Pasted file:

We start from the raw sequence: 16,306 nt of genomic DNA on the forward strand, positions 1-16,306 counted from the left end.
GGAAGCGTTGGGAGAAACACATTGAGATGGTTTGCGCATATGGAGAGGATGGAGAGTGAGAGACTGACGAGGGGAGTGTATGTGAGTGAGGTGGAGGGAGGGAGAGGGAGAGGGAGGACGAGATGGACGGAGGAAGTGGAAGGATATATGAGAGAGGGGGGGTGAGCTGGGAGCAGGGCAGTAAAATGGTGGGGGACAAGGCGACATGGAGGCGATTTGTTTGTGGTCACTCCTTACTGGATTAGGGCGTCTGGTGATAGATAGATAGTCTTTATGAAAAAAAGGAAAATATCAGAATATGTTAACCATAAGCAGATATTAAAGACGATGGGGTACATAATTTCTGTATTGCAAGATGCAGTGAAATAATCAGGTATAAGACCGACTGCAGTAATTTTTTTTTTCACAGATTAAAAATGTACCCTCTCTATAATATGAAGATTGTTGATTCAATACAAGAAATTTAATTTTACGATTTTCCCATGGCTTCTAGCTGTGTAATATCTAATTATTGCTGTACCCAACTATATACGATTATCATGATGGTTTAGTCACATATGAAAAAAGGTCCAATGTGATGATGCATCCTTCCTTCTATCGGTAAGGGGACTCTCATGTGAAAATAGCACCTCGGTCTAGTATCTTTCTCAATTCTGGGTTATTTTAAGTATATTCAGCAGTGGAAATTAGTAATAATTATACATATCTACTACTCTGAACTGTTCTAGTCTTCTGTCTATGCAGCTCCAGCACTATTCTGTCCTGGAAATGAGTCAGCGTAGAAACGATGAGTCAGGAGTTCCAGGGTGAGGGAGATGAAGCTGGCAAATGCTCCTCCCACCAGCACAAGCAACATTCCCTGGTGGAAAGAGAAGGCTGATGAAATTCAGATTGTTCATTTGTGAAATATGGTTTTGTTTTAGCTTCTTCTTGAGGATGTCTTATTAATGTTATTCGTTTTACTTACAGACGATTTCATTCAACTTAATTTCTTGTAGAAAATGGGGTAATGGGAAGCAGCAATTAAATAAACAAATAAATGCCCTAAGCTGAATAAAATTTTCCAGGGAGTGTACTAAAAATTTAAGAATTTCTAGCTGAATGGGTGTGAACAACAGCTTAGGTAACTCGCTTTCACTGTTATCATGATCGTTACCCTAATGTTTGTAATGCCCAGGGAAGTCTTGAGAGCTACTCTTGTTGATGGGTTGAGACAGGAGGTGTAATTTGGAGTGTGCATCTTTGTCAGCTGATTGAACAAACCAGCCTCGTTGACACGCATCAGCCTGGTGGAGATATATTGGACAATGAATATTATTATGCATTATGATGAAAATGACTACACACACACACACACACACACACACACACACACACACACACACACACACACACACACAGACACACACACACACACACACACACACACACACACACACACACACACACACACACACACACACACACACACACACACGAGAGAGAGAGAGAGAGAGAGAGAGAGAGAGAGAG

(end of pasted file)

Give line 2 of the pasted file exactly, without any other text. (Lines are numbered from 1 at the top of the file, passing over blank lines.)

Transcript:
GGAAGCGTTGGGAGAAACACATTGAGATGGTTTGCGCATATGGAGAGGATGGAGAGTGAGAGACTGACGAGGGGAGTGTATGTGAGTGAGGTGGAGGGAGGGAGAGGGAGAGGGAGGACGAGATGGACGGAGGAAGTGGAAGGATATATGAGAGAGGGGGGGTGAGCTGGGAGCAGGGCAGTAAAATGGTGGGGGACAAGGCGACATGGAGGCGATTTGTTTGTGGTCACTCCTTACTGGATTAGGGCGTCTGGTGATAGATAGATAGTCTTTATGAAAAAAAGGAAAATATCAGAATATGTTAACCATAAGCAGATATTAAAGACGATGGGGTACATAATTTCTGTATTGCAAGATGCAGTGAAATAATCAGGTATAAGACCGACTGCAGTAATTTTTTTTTTCACAGATTAAAAATGTACCCTCTCTATAATATGAAGATTGTTGATTCAATACAAGAAATTTAATTTTACGATTTTCCCATGGCTTCTAGCTGTGTAATATCTAATTATTGCTGTACCCAACTATATACGATTATCATGATGGTTTAGTCACATATGAAAAAAGGTCCAATGTGATGATGCATCCTTCCTTCTATCGGTAAGGGGACTCTCATGTGAAAATAGCACCTCGGTCTAGTATCTTTCTCAATTCTGGGTTATTTTAAGTATATTCAGCAGTGGAAATTAGTAATAATTATACATATCTACTACTCTGAACTGTTCTAGTCTTCTGTCTATGCAGCTCCAGCACTATTCTGTCCTGGAAATGAGTCAGCGTAGAAACGATGAGTCAGGAGTTCCAGGGTGAGGGAGATGAAGCTGGCAAATGCTCCTCCCACCAGCACAAGCAACATTCCCTGGTGGAAAGAGAAGGCTGATGAAATTCAGATTGTTCATTTGTGAAATATGGTTTTGTTTTAGCTTCTTCTTGAGGATGTCTTATTAATGTTATTCGTTTTACTTACAGACGATTTCATTCAACTTAATTTCTTGTAGAAAATGGGGTAATGGGAAGCAGCAATTAAATAAACAAATAAATGCCCTAAGCTGAATAAAATTTTCCAGGGAGTGTACTAAAAATTTAAGAATTTCTAGCTGAATGGGTGTGAACAACAGCTTAGGTAACTCGCTTTCACTGTTATCATGATCGTTACCCTAATGTTTGTAATGCCCAGGGAAGTCTTGAGAGCTACTCTTGTTGATGGGTTGAGACAGGAGGTGTAATTTGGAGTGTGCATCTTTGTCAGCTGATTGAACAAACCAGCCTCGTTGACACGCATCAGCCTGGTGGAGATATATTGGACAATGAATATTATTATGCATTATGATGAAAATGACTACACACACACACACACACACACACACACACACACACACACACACACACACACACACACAGACACACACACACACACACACACACACACACACACACACACACACACACACACACACACACACACACACACACACACGAGAGAGAGAGAGAGAGAGAGAGAGAGAGAGAGAG